Bill Clinton, Reince Priebus, Ann Coulter, and More Sunday Talk
Priebus: Last Week ‘A Good Week’
Credit where credit is due: Reince Priebus is trying so hard to believe in Mitt Romney that he told George Stephanopoulos on This Week that “we [the GOP campaign] had a good week last week.” What? As in the week where secret video revealed Romney had called nearly half of the electorate “victims”? The week where Romney was accused of dyeing his face brown for a Univision interview? The week where Paul Ryan was booed at the AARP? Priebus said “we were able to frame up the debate last week in the sense of what future do we want,” but if that was a good week, what does a bad week look like?
Clinton: No Magic Could Have Helped the Economy
Former President Bill Clinton sat down with Face the Nation Sunday, and at once offered strong support for President Obama’s reelection and an intense rebuke of the GOP. No president could have “magically” healed the country’s economic woes, Clinton said, and the Republicans’ “militant anti-government approach” isn’t the way to get the economy back on track. Obama’s plan is “more likely to produce broad-based prosperity than Romney’s,” he said. “That’s why we’ve got to keep working at it.”
Coulter: Dems ‘Dropping the Blacks and Moving on to the Hispanics’
Ann Coulter has an innate ability to make outrageous, provocative, and offensive claims in an incredibly self-assured, ‘this is not actually horribly offensive’ tone— and still be taken seriously (or, continue to be invited onto roundtables). This time, Coulter took to This Week to claim that immigrant rights are not civil rights—“civil rights are for blacks”—and that “Democrats are dropping the blacks and moving on to the Hispanics.” Even if she wasn’t using the terms ‘the blacks’ and ‘the Hispanics,’ this rant ranks right up there in the higher echelons of Coulter craziness.
Woodward: Privacy ‘Doesn’t Exist Anymore’
Legendary journalist Bob Woodward sat down with Howard Kurtz on Reliable Sources to share his thoughts on the morality of publishing information from anonymous sources. Not surprisingly, the Watergate reporter saw nothing wrong with airing the video of Romney secretly taped at a private fundraiser. “It’s an open forum to a certain extent,” Woodward said. “No one in the world has an expectation of privacy—it doesn’t exist anymore.”
Gibbs Gets Grilled on Fox
Robert Gibbs got taken to task Sunday over the Obama administration’s continuous claims that the attack on the U.S. consulate in Benghazi was spontaneous, not pre-planned. On Fox News Sunday, host Chris Wallace peppered the former White House press secretary with questions, bringing up clips of U.N. Ambassador Susan Rice and current press secretary Jay Carney stating that the attack was simply a reaction to an offensive internet video, not a terrorist action. Gibbs made clear that the White House has since called the assault a “terrorist attack,” and stood by Rice and Carney who, he said, were simply giving the best answers they could with the information they had.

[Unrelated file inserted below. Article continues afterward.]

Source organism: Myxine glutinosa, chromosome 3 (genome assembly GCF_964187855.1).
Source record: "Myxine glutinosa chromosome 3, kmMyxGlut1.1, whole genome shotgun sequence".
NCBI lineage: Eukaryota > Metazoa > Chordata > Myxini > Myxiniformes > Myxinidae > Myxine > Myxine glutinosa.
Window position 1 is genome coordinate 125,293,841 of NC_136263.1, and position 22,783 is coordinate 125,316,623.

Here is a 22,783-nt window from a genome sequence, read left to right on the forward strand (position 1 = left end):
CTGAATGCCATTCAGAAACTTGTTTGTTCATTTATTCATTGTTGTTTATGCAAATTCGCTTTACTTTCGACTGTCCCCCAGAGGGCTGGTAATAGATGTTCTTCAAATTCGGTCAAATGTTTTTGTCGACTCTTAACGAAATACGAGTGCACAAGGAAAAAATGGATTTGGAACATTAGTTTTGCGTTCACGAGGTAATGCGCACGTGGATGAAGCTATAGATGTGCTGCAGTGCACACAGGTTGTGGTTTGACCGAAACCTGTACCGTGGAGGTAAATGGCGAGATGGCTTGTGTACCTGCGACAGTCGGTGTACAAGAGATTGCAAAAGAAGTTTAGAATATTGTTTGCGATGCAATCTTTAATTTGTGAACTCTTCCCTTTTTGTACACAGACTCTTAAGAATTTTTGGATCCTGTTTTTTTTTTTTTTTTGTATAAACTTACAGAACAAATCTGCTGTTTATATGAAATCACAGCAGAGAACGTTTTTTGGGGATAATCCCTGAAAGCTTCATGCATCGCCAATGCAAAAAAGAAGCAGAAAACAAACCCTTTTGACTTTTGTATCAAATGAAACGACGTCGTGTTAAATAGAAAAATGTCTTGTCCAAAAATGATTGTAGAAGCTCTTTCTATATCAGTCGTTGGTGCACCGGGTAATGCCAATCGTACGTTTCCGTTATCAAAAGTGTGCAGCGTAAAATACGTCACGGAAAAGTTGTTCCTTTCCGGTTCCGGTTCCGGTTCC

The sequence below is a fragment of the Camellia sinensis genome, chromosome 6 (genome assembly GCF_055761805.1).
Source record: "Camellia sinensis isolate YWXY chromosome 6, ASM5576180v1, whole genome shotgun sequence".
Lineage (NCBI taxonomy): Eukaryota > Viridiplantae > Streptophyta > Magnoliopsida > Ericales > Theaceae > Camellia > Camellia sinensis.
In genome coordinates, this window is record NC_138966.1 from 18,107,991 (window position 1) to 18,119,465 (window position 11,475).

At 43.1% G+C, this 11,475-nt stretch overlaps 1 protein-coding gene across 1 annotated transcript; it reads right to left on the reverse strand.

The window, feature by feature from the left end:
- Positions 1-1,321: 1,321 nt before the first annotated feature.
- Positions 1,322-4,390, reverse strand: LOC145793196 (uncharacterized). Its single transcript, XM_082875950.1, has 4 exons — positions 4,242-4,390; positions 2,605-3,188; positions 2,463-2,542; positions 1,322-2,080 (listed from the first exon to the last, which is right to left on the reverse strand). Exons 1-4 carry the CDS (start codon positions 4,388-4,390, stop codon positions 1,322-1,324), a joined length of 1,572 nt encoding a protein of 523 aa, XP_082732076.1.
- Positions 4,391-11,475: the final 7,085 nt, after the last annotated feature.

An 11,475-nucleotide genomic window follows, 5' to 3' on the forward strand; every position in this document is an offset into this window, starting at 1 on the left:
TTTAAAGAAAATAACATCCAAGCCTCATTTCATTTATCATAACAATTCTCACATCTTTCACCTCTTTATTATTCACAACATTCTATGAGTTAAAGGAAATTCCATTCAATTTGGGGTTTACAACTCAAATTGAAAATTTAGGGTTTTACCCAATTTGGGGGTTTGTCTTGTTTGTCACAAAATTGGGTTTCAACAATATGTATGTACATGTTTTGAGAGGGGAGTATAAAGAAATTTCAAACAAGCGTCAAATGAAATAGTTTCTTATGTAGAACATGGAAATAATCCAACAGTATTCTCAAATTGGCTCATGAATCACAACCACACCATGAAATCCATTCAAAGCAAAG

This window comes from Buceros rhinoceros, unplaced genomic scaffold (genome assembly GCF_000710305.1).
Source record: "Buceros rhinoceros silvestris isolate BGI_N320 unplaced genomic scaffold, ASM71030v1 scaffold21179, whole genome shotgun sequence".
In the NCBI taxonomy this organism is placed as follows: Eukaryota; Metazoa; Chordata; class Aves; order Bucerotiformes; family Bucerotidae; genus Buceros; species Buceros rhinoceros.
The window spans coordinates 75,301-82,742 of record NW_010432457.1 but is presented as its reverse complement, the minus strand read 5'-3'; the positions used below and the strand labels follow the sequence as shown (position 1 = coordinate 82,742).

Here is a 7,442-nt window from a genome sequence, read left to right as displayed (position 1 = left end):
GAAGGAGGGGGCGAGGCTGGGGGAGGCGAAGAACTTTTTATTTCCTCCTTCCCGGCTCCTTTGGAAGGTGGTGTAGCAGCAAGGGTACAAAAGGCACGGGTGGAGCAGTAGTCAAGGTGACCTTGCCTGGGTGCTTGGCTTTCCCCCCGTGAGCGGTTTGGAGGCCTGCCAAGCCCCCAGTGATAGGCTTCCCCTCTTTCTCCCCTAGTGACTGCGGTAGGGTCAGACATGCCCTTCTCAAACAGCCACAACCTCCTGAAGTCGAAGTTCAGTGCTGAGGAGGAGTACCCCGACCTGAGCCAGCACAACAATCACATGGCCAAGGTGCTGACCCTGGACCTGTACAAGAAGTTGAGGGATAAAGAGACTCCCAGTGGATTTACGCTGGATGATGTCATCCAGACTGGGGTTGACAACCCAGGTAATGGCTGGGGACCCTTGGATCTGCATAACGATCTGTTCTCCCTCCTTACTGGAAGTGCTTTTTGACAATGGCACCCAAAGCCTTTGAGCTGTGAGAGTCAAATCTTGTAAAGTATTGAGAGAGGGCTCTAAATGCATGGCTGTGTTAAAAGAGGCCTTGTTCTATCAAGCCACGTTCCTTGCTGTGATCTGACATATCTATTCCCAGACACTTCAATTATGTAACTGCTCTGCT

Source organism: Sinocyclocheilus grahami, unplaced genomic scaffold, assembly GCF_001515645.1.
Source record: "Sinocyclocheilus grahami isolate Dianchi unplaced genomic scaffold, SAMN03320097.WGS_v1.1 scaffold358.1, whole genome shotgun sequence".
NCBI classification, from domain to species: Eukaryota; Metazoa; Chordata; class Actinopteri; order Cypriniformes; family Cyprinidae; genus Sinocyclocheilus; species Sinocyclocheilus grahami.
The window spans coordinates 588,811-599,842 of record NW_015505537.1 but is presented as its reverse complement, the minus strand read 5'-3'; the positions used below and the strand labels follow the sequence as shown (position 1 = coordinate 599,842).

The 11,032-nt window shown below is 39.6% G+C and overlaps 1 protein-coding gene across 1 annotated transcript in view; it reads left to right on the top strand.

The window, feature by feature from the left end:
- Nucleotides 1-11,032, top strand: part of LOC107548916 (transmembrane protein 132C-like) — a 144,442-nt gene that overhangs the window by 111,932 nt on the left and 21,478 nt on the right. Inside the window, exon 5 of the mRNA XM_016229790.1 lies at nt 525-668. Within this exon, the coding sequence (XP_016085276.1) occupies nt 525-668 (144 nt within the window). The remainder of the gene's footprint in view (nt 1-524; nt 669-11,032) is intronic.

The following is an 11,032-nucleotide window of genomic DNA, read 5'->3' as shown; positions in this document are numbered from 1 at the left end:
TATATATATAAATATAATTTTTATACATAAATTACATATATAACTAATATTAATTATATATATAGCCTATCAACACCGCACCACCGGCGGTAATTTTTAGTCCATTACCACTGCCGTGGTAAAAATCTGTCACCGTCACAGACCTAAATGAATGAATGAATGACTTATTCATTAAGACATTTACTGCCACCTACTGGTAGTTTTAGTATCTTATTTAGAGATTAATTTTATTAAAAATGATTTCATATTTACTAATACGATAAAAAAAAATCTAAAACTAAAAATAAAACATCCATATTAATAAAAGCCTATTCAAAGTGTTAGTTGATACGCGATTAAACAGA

Graham: ‘I Like Our Positioning’
On State of the Union Sunday, Senator Lindsey Graham (R-S.C.) joined Reince Priebus as high profile Republicans somehow pleased with their party’s standing in the presidential race. “Quite frankly, I like our positioning,” Graham said. Really? Candy Crowley asked, as her audience yelled the same thing at their televisions. “Yes, I really do,” Graham said. “No one’s ever been reelected with an economy this bad.”
Ayotte vs. Patrick: Mitt’s Taxes
Mitt Romney just released his 2011 tax returns, and Deval Patrick doesn’t think it’s a huge deal. When David Gregory asked the Democratic Massachusetts governor on Meet the Press whether it’s fair to ask for more tax returns—as the Democrats have been doing for some time—Patrick responded, “I think it’s a perfectly fair question. But I think the bigger question is what is it he plans to do with everybody else’s taxes…” And Senator Kelly Ayotte (R-N.H.) skirted Gregory’s challenge that Romney’s 14 percent tax rate might make him seem (even more) out of touch with regular Americans. Instead, she launched into the now-very familiar GOP talking points about ballooning food stamps rolls and weak jobs reports.